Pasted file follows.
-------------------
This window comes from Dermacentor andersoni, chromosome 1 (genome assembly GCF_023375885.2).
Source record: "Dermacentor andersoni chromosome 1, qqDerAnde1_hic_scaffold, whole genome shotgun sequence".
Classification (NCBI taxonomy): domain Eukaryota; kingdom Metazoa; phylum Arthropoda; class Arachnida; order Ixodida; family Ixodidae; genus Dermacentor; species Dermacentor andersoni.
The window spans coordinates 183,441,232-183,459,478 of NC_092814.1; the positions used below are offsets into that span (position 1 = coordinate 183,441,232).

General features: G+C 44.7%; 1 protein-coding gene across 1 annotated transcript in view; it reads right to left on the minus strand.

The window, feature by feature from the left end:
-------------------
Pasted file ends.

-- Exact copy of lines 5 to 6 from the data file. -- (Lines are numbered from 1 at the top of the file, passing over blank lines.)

General features: G+C 44.7%; 1 protein-coding gene across 1 annotated transcript in view; it reads right to left on the minus strand.

The window, feature by feature from the left end: